A new technological solution developed by researchers from the University of Notre Dame is aimed at enhancing the physical health, vitality and brain fitness of seniors residing in independent living communities.
One of the traditional challenges of these communities is how caretakers and nurses can provide support in an environment where they have many patients. Unlike many available apps for seniors that merely track data, this app, developed by the University of Notre Dame’s Interdisciplinary Center for Network Science and Applications (iCeNSA) and called eSeniorCare, creates a personalized socio-ecological construct around the senior. It not only helps empower and engage the seniors, but also provides a continuity of care allowing health workers to proactively reach out to at-risk seniors when they need help, while still allowing them to maintain their independence. Seniors can connect with care providers by sending concerns and questions as text or voice recordings.
A physical health component of the app allows seniors to track a variety of health goals. They can set goals, such as eating less fast food or drinking less caffeine, and maintain a record of various activities in support of such goals and send the records to resident health administrators for guidance, reflection and personal motivation.
The app also features medication scheduling and management, medication history, medication reminders and medication adherence. Medication reminders have textual, audio and video components. Because the app is interactive, caretakers can see when medications aren’t being taken correctly or renewed on time and can quickly intervene to remedy the problem.
One of eSeniorCare’s most popular features with seniors is brain games designed to enhance cognitive health and avoid impairment of mental function. A variety of crossword and Sudoku puzzles and other games provide the opportunity for mental stimulation.
As might be expected, when seniors first begin using the tablet app, there is a degree of trepidation. However, they quickly become not just comfortable with technology but also enthusiastic about using it. This transition is being further helped by pairing seniors with high school students as they are first learning how to use the app.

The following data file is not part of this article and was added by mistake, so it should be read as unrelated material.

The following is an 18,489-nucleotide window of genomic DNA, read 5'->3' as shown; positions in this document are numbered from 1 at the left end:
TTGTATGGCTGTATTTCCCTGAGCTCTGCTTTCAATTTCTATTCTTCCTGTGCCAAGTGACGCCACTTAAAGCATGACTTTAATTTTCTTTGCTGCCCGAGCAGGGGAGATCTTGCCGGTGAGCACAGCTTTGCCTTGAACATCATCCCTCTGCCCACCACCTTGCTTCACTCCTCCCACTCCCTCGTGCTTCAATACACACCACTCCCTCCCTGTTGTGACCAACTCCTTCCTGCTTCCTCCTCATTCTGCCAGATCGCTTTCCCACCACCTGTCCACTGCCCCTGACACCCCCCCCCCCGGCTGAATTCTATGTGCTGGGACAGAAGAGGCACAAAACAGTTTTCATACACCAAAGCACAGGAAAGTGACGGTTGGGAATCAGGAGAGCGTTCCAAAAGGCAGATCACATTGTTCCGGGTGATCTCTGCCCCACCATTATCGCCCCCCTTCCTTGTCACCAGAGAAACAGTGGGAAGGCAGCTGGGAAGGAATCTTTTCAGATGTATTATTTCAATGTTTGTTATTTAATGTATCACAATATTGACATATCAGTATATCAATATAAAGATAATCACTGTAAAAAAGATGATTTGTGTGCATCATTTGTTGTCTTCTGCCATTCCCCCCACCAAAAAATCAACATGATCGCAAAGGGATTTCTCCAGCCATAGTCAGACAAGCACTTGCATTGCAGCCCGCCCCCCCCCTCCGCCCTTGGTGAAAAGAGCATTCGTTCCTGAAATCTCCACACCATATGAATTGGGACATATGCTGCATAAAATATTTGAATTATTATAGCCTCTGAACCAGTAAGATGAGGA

In collaboration with Beacon Health System, eSeniorCare was first rolled out at two senior independent living facilities in South Bend. In a pilot study following implementation of the app, the researchers tracked the medication management component for three months and the daily activities component for seven months. They found that seniors’ technology comfort and literacy increased, and one participant saw a decrease in depression risk. There was also an increase in interpersonal interactions among all participants.
“eSeniorCare empowers our residents to maintain their independence by providing a framework for medication, nutrition and pain management,” Kimberly Green Reeves, community benefit investment coordinator for the Beacon Health System, said. “It fosters productivity by giving them the opportunity to track their goals, with encouragement along the way. The eSeniorCare portal has the potential to increase access and communication between our staff and the senior residents by providing real-time feedback on health data, self-reported by the seniors, so that their needs are addressed in a timely manner. Ultimately, eSeniorCare helps sustain and support independent living and the well-being of elderly residents with limited income.”
In a second pilot study currently underway at additional independent living communities, the researchers are tracking the brain games, activity and health data and medication components of the app. Their initial results reveal high engagement with brain games; patients reporting a sense of purpose and increase in mental stimulation; and the use of the communication component to connect with care providers and maintain positive relationships.
“It is about personalized health care,” Nitesh Chawla, director of iCeNSA, said. “It is about the individual. It is about how we can bring data and technology together to help empower the aging population to live healthy, independent, social and productive lives. It is about making a difference.”
The app is being pilot tested at senior independent living facilities in the South Bend area and is not yet available to the general public.
Contact: Nitesh Chawla, 574-631-1090, firstname.lastname@example.org
Originally published by William G. Gilroy at news.nd.edu on November 18, 2015.